Skip to content

COVID-19 is an emerging, rapidly evolving situation.

Get the latest public health information from CDC:
Get the latest research information from NIH:

Priorities for Strategy 4.3

Updated: January 2019

Develop innovative service delivery models to improve dramatically the outcomes of mental health services received in diverse communities and populations

Service delivery systems have evolved over time to provide care to children and adolescents with developmental precursors of mental illnesses and people with mental illnesses through a wide variety of structures and processes. Based on available data, NIMH recognizes that current models are inadequate to meet the mental health service needs around the globe. New opportunities to significantly improve impact on population health may be offered by service delivery models that move beyond limitations imposed in the current system. NIMH encourages proposals to develop and test innovative and sustainable models of care that eliminate traditional shortcomings of mental health care provided in various sectors and use developmentally and culturally sensitive and advanced tools to better reach populations in need and deliver appropriate and progressively improving care.

Research Priorities

  1. Develop systems-level strategies in non-traditional mental health settings, using technology and other approaches, to identify, support, and monitor the effectiveness of care for individuals with mental illnesses.

    Priority areas include:

    1. Capitalizing on innovations in technology, consistent with the NAMHC workgroup on technology report, Opportunities and Challenges of Developing Information Technologies on Behavioral and Social Science Clinical Research, to improve early detection of mental illnesses connect patients across all ages to evidence-based care, increase reach of, and engagement with, services for underserved populations, to ultimately improve key outcomes.
    2. Developing and testing strategies to make evidence-based practices available, deliverable, effective, and scalable in non-specialty settings where significant unmet need exists. These settings may include criminal justice; military or veteran organizations; colleges or other academic settings; the child welfare system; and, geriatric service settings.
    3. Developing novel service delivery models, which capitalize on unique features of various service settings (e.g., social settings that foster connection with the target population, schools, social services, or other community-based settings, and online/virtual communities), including strategies for outreach, engagement, retention in and adherence to treatment/services, which may have a bidirectional interface with more traditional care settings.

  2. Develop and validate service delivery models that provide responsive and pre-emptive evidence-based supports for individuals throughout the course of illness.

    Priority areas include:

    1. Applying new methods to understand care pathways and identify mutable emerging barriers and facilitators to improving access and continuity of care, and developing and testing system-level interventions to improve best practices and outcomes in new and understudied populations across the developmental lifespan (e.g., children and adults with, or who are at risk for, autism). 
    2. Developing and testing the effectiveness and implementation of care coordination strategies (e.g., case management, family navigator models, coordinated specialty care) designed to promote early identification, early access, engagement, continuity, and coordination of mental health treatment and services for children and adolescents who are experiencing early symptoms of mental health problems.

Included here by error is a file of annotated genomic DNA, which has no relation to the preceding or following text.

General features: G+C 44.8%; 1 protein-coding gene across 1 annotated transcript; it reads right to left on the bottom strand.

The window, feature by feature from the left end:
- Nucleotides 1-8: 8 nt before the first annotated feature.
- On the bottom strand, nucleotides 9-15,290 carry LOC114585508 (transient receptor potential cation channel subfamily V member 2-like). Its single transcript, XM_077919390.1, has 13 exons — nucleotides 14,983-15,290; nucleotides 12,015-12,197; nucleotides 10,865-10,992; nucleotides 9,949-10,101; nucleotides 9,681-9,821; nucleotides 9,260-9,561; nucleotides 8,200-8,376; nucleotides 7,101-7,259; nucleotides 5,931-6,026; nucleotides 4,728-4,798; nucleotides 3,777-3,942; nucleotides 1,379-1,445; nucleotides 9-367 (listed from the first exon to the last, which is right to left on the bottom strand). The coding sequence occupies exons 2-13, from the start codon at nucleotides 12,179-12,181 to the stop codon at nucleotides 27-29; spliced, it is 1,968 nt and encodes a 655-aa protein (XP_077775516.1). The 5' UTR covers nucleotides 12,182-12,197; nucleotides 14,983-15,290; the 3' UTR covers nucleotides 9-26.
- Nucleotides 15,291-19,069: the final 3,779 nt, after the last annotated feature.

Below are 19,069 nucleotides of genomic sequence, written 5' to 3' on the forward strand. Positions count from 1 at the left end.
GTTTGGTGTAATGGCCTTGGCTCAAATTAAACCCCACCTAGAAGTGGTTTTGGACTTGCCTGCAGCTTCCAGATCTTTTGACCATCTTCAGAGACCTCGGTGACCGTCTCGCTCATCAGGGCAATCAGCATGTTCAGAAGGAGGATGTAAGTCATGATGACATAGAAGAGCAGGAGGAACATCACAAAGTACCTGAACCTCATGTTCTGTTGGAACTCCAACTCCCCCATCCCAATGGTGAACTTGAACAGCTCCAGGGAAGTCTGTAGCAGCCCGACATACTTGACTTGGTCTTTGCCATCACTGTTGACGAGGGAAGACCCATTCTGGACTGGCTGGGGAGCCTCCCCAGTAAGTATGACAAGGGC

3. Defining and testing the specific targets and mechanism(s) of action purported to improve mental health outcomes in service delivery. Task shifting is one of several mechanisms to be studied. When paraprofessionals or peer providers are involved in service delivery, the research should make clear the intended purpose for involving nontraditional staff (e.g., addressing work force shortages, instilling hope and remoralization, improving client engagement) and then test whether target engagement mediates outcomes, with consideration for scalability of strategies that prove effective.
    4. Studying national, state, provincial, and local level approaches to find efficient and effective solutions to improve access to, and value of, mental health services.

  3. Develop and validate coordinated medical decision-making models that bridge multiple social and medical care settings to integrate the appropriate care for people with serious mental illnesses and multiple chronic conditions.

    Priority areas include:

    1. Studying service delivery models that integrate treatment for mental illnesses within primary medical care, including care decision models for treating mental illnesses and multiple chronic medical conditions.
    2. Developing and validating tools to assess mental health needs and mental health service capacity in non-specialty settings where children and adolescents are served (e.g., pediatric primary care, schools); developing and testing decision support tools to facilitate the identification and adoption of evidence-based interventions and services that are matched to need and capacity.  
    3. Using technologies (e.g., mobile devices, information systems) to significantly improve access to, reach of, engagement in, and efficiency and quality of integrated mental health services across settings.
    4. Investigating strategies for active symptom management that reduce the symptom burden in patients with serious mental illnesses and multiple chronic conditions.